This past March, the Biden Administration released its long-awaited executive order on “ensuring responsible development of digital assets,” with many in the cryptocurrency industry welcoming this move as a step toward much-needed regulatory clarity.   

Each year the cryptocurrency ecosystem grows and expands, with millions of people around the world — including 16% of adult Americans — having purchased some sort of digital asset. It was in response to this that the Biden administration began to expand on their above-mentioned executive order, creating a first-of-its-kind cryptocurrency comprehensive framework to encourage regulated domestic digital asset development. 

But for America to continue being the trailblazer it is for the cryptocurrency industry, the government must shift its focus to enabling innovation and economic growth here at home. While many of the findings that stem from the executive order have yet to be released, the initial takeaways underscore the U.S. government’s concerns over the risks posed by the fast-growing crypto sector, particularly to consumers and the broader financial system. The nine federal agency reports submitted to date champion the importance of law enforcement and strengthening the country’s financial and monetary systems.  

Yet, after six months (and counting), the federal government’s review of the crypto world hasn’t offered a concrete roadmap for oversight.  

If we take a closer look at the White House’s comprehensive framework, it seems that the governemnt is less focused on allowing responsible innovation to expand — especially when compared to their other key priorities: consumer and investor protection; promoting financial stability; countering illicit finance; U.S. leadership in the global financial system and economic competitiveness; and financial inclusion. 

It’s not terribly surprising that the federal government believes most of the cryptocurrency industry isn’t complying with existing laws and regulations. What is more frustrating is that innovation is being stifled due to a lack of guidance on how companies can actually achieve this compliance.   

But in the same way that ignorance of the law is not a valid excuse for breaking the law, ignorance of regulations cannot be the reason for progress to grind to a halt. Rather, cryptocurrency companies need to have constant conversations with regulators at the SEC, OCC, FTC and other government agencies. Establish point persons for your company, make connections with specific people at relevant government agencies and talk to them. Ask for their guidance, try to figure out which way they think upcoming regulations will land and start building accordingly. Having regulatory compliance ahead of time is the best way to gain a first-mover advantage in this industry. It’s easier to keep building if you don’t have to go back and start over again.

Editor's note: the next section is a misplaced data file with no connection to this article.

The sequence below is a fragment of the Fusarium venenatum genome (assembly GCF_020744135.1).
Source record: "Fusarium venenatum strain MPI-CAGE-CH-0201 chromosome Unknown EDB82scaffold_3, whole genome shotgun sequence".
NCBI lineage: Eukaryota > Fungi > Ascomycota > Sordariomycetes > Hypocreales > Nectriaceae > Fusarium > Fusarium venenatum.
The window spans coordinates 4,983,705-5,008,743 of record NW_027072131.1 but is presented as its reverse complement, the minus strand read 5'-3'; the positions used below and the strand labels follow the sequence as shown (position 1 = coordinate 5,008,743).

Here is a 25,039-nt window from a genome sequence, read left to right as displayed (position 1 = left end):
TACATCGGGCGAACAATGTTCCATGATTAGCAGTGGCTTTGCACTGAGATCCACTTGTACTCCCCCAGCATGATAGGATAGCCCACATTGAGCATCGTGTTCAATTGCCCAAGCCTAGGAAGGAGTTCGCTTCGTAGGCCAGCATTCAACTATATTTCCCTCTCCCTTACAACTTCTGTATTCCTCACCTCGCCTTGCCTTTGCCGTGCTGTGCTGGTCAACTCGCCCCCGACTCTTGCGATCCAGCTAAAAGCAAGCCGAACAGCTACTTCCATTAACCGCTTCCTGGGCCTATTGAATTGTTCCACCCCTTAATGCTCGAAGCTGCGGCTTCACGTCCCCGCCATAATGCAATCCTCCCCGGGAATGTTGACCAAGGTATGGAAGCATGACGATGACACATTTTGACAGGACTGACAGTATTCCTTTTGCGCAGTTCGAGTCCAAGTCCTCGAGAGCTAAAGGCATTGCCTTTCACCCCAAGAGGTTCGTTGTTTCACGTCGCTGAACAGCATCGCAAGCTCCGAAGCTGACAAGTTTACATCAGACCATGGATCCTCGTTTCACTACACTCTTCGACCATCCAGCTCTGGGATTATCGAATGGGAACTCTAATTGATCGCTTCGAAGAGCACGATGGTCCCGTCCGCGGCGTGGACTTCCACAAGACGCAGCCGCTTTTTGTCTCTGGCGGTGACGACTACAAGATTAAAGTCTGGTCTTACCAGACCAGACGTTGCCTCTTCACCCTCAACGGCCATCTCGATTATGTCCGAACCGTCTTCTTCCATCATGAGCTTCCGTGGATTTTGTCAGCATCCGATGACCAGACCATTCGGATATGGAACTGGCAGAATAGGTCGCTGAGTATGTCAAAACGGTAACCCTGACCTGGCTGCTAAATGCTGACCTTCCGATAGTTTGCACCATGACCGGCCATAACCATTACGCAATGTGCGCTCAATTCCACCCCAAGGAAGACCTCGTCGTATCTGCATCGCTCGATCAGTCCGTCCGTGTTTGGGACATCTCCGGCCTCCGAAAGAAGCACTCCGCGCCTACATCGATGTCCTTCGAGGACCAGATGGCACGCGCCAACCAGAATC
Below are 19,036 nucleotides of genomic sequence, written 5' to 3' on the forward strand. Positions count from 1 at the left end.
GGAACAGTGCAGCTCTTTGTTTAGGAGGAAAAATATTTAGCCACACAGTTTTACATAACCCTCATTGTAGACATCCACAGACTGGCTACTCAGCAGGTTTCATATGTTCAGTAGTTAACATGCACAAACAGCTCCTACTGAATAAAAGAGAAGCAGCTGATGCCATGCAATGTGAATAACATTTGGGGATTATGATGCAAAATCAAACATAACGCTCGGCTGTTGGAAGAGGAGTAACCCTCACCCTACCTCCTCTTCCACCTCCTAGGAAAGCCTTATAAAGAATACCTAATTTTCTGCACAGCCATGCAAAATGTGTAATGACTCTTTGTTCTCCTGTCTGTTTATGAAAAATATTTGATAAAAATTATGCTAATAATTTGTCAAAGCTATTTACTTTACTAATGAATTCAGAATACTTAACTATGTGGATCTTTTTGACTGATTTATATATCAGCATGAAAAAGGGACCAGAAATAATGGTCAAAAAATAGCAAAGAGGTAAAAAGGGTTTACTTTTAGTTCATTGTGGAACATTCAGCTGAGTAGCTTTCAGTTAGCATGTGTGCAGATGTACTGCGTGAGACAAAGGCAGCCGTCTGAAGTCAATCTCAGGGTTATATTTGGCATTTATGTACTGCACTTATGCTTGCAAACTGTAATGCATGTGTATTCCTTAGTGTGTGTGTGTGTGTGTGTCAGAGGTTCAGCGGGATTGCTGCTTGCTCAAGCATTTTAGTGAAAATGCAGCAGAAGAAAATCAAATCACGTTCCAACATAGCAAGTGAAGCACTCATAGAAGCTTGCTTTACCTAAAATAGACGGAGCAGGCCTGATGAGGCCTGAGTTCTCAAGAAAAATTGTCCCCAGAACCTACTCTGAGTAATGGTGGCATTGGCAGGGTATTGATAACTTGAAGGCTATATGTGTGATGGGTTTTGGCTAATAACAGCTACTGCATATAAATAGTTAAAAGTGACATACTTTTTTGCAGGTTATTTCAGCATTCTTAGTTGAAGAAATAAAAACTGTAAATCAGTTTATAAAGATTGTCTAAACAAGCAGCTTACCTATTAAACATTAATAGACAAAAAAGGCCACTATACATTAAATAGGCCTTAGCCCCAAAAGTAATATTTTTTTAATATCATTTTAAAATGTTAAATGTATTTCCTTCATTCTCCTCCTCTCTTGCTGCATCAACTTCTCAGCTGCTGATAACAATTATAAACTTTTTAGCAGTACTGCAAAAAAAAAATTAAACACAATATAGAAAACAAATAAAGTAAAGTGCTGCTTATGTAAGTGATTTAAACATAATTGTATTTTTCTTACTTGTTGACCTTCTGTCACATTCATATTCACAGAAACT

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The framework also seems to hint that there’s a lack of nuance in the government’s approach to the crypto industry, as well as its support of the Securities and Exchange Commission’s enforcement of existing securities law. Troublingly, that position echoes SEC Chairman Gary Gensler’s recent comments that the problem lies with crypto firms that are not in compliance with existing regulations — while failing to consider whether decades-old case law might provide adequate guidance for cutting-edge innovation.  

Moreover, while not mentioned directly, Luna (LUNA), TerraUSD (UST) and the challenger bank mobile apps that promise high yields seem to be likely targets due to their enticing offerings and recent controversial press. Rather than creating test environments to help foster these new products for consumers, the administration appears stuck on creating bad actors out of misunderstood projects.  

To be clear, increased investigation and enforcement are expected from the Biden Administration. I commend the focus on consumer and investor protection, as well as countering illicit finance. But policymakers’ extreme emphasis on risks, with little regard for opportunities, is abundantly clear and will only hinder the further development of digital assets. 

To get ahead of this, industry leaders should be: a) self-policing of bad actors; b) eagerly offering regulatory guidance; c) staying far from the edge of what’s legal, not constantly trying to find the boundaries; and d) creating products that solve problems for everyday Americans, not simply new ways to make money. 

We cannot allow the pendulum to swing so far in one direction that other key considerations are no longer of equal weight. If we are to see real progress for the sector on both a national and global scale, responsible innovation must be held to the same standard as the other five priorities. Only then will policymakers and industry stakeholders be able to come to an agreement on a clear path forward.

Jae Yang is the founder and CEO at Tacen, a company specializing in crypto compliance.

This article was published through Cointelegraph Innovation Circle, a vetted organization of senior executives and experts in the blockchain technology industry who are building the future through the power of connections, collaboration and thought leadership. Opinions expressed do not necessarily reflect those of Cointelegraph.

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